$173 billion. That’s the number that stuck in my head after reading Poverty by America by Matthew Desmond. $173B. That’s a big number … and not a big number if the goal is to end poverty. It’s a number reachable by closing tax loopholes, and other strategies that Desmond eloquently outlines.
$173,000,000,000. That’s a lot of zeros. A zero for every failure:
- The War on Poverty
- The Earned Income Tax Credit
- SALT and the mortgage interest tax deductions
- Section 8 and Housing vouchers
- Brown vs. the Board of Ed
- The GI Bill
- SNAP and WIC
- And every other pseudo attempt we have made over the past decades.
The one that pisses me off the most is the GI Bill. It successfully brought thousands of white servicemen out of poverty, including my father and my family. It deserted and penalized African Americans. It was such an opportunity and such an abysmal failure.
Desmond issues a challenge to all of us to become poverty abolitionists. And it is indeed a challenge. Especially to those of us that were brought up working class and succeeded in upward mobility. We see that as our success. But it was built off the back of the poor who were not allowed mobility—except the downward kind. Do we have a particular role to play in the elimination of poverty?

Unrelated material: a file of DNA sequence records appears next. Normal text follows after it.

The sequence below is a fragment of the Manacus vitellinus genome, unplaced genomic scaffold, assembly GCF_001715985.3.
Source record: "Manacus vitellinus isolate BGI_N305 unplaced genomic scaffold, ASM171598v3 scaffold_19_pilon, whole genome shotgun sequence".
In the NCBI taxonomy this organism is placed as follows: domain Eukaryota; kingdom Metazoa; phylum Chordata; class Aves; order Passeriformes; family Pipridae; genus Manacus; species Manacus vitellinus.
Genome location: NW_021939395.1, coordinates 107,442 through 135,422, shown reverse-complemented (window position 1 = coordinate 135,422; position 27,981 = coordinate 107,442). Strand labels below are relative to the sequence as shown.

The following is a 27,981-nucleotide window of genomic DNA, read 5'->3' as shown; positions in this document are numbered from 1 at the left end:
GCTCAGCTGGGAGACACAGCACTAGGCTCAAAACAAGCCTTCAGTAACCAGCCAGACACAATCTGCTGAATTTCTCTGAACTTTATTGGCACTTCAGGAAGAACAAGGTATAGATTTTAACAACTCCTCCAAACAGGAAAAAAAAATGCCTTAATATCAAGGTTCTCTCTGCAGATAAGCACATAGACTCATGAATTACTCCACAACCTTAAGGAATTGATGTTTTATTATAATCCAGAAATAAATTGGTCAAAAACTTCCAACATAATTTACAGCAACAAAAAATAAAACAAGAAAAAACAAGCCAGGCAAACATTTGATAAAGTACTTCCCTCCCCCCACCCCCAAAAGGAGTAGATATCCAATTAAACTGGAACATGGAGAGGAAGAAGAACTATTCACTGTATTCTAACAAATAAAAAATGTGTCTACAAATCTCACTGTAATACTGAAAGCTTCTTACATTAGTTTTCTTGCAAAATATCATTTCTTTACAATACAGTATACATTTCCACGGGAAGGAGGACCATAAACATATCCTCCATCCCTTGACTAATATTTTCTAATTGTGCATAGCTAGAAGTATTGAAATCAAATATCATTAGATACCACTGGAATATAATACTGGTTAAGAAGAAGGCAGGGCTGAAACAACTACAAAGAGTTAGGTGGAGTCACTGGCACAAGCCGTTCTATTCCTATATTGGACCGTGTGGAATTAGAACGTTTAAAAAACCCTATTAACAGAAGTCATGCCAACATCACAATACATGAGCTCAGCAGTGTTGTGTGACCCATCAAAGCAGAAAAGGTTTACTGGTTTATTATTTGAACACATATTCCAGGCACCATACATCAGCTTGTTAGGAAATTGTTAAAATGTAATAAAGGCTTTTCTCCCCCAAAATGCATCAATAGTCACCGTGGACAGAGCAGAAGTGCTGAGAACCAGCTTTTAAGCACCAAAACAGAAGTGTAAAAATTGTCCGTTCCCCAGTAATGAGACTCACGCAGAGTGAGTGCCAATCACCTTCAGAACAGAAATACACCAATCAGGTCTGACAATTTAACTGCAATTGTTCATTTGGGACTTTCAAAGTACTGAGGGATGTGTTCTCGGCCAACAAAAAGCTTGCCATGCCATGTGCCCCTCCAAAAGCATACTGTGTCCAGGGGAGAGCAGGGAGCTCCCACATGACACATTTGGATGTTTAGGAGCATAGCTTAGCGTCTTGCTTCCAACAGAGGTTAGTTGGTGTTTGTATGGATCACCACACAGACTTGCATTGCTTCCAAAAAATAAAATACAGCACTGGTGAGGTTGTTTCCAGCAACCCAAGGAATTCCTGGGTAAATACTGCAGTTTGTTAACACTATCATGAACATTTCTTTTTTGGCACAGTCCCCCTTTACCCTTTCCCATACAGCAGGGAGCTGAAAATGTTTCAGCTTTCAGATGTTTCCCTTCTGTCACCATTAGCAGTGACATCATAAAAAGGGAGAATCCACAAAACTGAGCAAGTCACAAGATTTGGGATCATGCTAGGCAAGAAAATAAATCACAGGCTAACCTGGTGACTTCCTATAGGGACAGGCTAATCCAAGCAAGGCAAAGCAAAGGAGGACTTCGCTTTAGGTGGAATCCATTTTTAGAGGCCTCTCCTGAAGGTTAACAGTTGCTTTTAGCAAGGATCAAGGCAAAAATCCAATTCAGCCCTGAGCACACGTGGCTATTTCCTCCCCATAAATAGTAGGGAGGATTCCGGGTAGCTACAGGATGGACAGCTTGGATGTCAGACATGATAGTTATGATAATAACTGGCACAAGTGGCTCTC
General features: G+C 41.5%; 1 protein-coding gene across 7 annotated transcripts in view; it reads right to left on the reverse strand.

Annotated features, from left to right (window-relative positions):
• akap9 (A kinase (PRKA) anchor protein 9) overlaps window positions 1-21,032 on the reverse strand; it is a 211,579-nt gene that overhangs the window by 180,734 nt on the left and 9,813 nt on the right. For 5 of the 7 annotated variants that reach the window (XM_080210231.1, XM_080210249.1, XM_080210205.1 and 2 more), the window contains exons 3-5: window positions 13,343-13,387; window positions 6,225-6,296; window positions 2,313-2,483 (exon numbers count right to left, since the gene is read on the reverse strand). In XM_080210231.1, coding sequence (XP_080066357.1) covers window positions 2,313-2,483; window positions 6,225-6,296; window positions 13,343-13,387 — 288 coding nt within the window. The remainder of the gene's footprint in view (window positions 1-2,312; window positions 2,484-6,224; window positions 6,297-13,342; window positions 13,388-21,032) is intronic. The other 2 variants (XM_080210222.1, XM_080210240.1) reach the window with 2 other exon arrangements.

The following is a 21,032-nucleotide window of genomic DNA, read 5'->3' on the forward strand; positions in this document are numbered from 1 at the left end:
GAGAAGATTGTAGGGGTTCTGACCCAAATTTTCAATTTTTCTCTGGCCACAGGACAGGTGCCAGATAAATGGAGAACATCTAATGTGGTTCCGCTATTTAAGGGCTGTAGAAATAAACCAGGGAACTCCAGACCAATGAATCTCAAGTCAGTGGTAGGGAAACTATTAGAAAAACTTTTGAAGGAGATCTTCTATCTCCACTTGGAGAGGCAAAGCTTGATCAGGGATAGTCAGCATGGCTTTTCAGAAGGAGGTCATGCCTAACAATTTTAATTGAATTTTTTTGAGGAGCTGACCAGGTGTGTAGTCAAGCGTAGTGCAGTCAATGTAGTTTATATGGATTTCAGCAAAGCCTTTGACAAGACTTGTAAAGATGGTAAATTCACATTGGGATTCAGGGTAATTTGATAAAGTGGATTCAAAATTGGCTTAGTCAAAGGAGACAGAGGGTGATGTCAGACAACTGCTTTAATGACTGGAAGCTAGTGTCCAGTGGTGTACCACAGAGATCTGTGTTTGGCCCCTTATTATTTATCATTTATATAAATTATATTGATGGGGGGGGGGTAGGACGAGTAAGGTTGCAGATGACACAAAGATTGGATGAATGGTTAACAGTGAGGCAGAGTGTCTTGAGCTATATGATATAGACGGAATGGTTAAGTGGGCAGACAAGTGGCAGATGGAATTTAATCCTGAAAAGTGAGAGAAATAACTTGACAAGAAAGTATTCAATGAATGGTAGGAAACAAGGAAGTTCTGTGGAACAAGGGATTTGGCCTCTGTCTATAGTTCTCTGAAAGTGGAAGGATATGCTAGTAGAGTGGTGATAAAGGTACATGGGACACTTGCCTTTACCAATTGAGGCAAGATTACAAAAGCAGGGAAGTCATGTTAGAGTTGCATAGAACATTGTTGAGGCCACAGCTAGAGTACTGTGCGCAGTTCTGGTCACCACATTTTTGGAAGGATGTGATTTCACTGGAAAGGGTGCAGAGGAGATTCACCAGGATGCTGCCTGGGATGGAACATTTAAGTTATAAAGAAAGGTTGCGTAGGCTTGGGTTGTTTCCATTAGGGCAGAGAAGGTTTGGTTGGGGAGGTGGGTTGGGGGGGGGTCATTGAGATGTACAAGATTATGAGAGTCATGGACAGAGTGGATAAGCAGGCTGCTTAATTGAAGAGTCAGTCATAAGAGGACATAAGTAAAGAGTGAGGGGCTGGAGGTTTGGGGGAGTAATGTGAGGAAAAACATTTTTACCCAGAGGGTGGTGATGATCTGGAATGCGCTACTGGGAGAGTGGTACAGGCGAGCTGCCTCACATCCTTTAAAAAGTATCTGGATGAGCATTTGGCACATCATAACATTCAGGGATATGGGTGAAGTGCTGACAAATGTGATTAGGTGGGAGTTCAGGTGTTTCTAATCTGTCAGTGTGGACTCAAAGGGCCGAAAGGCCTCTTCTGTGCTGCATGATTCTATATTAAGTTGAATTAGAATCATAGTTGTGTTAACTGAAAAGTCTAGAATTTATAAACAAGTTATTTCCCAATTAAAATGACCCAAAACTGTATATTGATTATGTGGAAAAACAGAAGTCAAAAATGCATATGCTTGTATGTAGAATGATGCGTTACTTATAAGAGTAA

We can do as Desmond says—make donations to anti-poverty organizations, take mass transportation, support unions and buy from companies that are unionized. But that is not going all the way as a poverty abolitionist. Poverty by American is a call to arms to do all we can to win this fight.
One thing that I would have liked to see more about in the book was a discussion about our political system. I loved the quote that we are polarized from our elected officials not each other. I could not agree more. I have been an independent for nearly 40 years. Our anti-poverty mass movement needs to give political expression, needs to impact on how our political decisions are made. LBJ was able to break through and get the Civil Rights Act passed because of a mass movement. In our decade that mass movement needs to have an independent component. Independents are the people on this country that find a way to talk to and build with people from all every political persuasion. We need to help lead the way in the elimination of poverty.
Thank you Matthew Desmond for writing such an inspiring book. In the words of Dr. Lenora Fulani, “Let’s Kick Some.”
Sue Davies is a longtime independent activist and the founder of New Jersey Independent Voters. For the past 30 years, Sue has been a senior nonprofit executive in New York and New Jersey and now serves as an Adjunct Professor at NYU.